Imagine the scene, dinner out with family or friends: but instead of excitement and anticipation of choosing your own meal, what if you left the choice up to those who know the menu, the expert waiting staff? Here’s what transpired when a former colleague did just that…
“Could you recommend enough starters and main courses for us, please. A mix of meat and vegetarian, a variety of flavours and textures; and no one has any allergies. Thank you”. You can just about picture the waiting staff’s surprise. They usually expect customers who specify favourites or who are keen to try new flavours, customers who are used to being in control. But what happened to our colleague was a revelation. Starters arrived which would otherwise not have been chosen and that turned out to be sensational…as a result, every plate licked clean and delightfully satisfied customers.
Surely not. Surely we are the experts when it comes to our own taste buds and as customers enjoy making choices based on that?
However, think of it another way…we might know our own culinary preferences and requirements but how well do we really know a menu in a restaurant unless we had tasted every single dish. But, a waiter with their deep understanding of the different flavours and subtleties of the culinary choices available is probably going to be better placed to make that decision for us, allergies notwithstanding.
This has led us to a few simple conclusions: chefs and waiters understand their food available on their menus far better than their customers; menus give us as customers choice yet don’t necessarily encourage us to think differently when ordering as we tend to gravitate towards favourites or known delicacies; most of us are experts on what we like to eat yet probably not experts on the potential of any given dish. But of course, when we are invited to someone else’s house for dinner as guests we buy into the principle they will be choosing what we eat.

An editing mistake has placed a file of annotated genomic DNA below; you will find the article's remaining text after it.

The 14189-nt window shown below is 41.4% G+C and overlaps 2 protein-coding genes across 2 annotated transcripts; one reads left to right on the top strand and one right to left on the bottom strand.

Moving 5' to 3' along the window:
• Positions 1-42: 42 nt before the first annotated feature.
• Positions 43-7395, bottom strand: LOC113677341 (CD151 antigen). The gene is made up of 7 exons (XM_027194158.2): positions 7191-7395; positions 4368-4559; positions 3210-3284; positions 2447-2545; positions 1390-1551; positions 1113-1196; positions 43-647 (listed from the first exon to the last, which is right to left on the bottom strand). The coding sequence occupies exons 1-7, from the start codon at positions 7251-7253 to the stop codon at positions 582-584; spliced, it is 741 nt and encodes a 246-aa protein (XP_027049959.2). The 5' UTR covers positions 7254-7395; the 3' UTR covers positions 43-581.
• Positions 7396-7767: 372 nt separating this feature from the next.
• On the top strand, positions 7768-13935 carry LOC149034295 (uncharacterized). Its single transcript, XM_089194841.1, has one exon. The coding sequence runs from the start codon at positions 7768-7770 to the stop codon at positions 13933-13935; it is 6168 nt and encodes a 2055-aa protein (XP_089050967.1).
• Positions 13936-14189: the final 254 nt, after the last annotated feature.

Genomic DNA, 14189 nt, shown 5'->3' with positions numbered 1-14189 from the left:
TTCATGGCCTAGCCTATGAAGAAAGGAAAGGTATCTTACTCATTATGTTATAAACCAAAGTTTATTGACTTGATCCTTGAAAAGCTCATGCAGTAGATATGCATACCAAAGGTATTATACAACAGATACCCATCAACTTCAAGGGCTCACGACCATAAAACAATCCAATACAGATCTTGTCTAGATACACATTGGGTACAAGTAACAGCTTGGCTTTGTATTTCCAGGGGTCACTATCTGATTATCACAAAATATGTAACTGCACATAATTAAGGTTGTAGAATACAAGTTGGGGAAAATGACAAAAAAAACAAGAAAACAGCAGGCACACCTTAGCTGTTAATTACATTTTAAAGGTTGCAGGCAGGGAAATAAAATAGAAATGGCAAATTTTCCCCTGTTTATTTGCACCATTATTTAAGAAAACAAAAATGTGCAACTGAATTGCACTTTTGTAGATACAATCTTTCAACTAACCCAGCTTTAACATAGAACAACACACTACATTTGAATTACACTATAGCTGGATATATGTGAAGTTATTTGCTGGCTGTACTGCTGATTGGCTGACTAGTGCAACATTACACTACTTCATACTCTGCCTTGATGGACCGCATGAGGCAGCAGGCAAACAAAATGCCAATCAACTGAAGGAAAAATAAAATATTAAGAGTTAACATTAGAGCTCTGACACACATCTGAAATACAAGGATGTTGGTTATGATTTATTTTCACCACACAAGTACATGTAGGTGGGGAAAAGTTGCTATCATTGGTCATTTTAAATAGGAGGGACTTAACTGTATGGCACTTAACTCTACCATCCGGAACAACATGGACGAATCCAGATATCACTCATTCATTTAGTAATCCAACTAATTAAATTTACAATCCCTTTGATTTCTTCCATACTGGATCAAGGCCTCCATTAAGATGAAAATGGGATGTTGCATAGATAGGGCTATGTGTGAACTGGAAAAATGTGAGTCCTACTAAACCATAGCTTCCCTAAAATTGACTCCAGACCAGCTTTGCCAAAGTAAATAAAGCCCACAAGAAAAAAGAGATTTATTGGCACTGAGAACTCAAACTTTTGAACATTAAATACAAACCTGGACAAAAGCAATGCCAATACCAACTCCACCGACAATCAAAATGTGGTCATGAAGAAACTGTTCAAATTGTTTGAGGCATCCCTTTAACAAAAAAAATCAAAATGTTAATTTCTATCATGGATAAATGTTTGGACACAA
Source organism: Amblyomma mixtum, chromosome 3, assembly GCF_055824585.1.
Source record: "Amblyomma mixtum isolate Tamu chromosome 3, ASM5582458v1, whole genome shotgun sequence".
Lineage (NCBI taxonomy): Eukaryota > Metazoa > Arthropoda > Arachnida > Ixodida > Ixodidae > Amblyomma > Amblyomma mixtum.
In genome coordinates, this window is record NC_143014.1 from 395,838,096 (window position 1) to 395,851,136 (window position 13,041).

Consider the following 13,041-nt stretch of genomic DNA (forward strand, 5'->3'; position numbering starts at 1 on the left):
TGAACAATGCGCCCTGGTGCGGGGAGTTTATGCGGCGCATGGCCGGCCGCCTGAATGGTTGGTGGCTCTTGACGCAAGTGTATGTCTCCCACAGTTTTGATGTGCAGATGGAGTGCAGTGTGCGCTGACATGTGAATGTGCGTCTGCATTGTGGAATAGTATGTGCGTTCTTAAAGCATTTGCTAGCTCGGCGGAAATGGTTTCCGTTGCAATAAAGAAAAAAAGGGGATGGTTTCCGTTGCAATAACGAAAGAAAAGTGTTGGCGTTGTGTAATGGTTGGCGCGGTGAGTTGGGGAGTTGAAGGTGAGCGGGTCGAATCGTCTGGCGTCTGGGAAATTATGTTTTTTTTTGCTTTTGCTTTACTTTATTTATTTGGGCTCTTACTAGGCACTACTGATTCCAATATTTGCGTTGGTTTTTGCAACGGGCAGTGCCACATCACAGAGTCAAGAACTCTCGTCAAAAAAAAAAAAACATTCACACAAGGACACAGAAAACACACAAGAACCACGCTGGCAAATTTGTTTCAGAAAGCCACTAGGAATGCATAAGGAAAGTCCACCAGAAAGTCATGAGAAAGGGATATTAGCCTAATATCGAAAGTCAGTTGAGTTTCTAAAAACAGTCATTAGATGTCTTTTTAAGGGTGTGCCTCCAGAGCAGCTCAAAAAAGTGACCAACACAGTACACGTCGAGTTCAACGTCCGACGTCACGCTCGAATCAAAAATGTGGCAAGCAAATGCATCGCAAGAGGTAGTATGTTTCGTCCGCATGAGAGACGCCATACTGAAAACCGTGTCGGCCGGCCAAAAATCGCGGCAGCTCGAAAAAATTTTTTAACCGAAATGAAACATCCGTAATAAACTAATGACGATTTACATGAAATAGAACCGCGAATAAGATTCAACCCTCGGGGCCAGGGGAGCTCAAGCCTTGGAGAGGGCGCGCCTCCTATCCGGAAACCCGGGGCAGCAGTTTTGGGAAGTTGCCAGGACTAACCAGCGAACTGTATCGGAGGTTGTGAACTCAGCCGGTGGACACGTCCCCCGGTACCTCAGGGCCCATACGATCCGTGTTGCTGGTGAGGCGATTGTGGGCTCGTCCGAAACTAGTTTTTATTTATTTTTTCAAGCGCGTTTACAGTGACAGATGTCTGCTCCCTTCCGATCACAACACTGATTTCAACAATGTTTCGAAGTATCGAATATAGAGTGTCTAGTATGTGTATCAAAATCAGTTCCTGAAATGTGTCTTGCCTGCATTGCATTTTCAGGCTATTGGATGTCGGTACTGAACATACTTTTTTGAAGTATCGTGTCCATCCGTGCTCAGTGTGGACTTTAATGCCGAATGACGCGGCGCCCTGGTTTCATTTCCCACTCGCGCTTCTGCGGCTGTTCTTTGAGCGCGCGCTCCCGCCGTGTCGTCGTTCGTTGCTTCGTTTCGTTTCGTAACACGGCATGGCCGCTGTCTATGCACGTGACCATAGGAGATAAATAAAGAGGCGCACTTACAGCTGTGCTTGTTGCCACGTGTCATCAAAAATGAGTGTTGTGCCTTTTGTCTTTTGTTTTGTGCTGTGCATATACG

Asking a member of the waiting staff to choose your food is an easy way of giving up control to see the potential of another’s expertise; it’s a superb metaphor of how we might find it hard to give up control more generally, even when we might not be best placed to make the decision.
Organisational structures and job profiling embed this problem because they assume decision making and authority is aligned to hierarchy and job roles rather than to experience and knowledge. A waiter taking an order in a restaurant is in essence the same exchange we have when someone at work asks “What should I do?”.
So at work in that circumstance consider this: instead of responding with very specific requirements offer some broad criteria and invite others to use their expertise to make a recommendation. Because giving up control isn’t simply about giving people a sense of ownership, it’s fundamentally about getting a better outcome.
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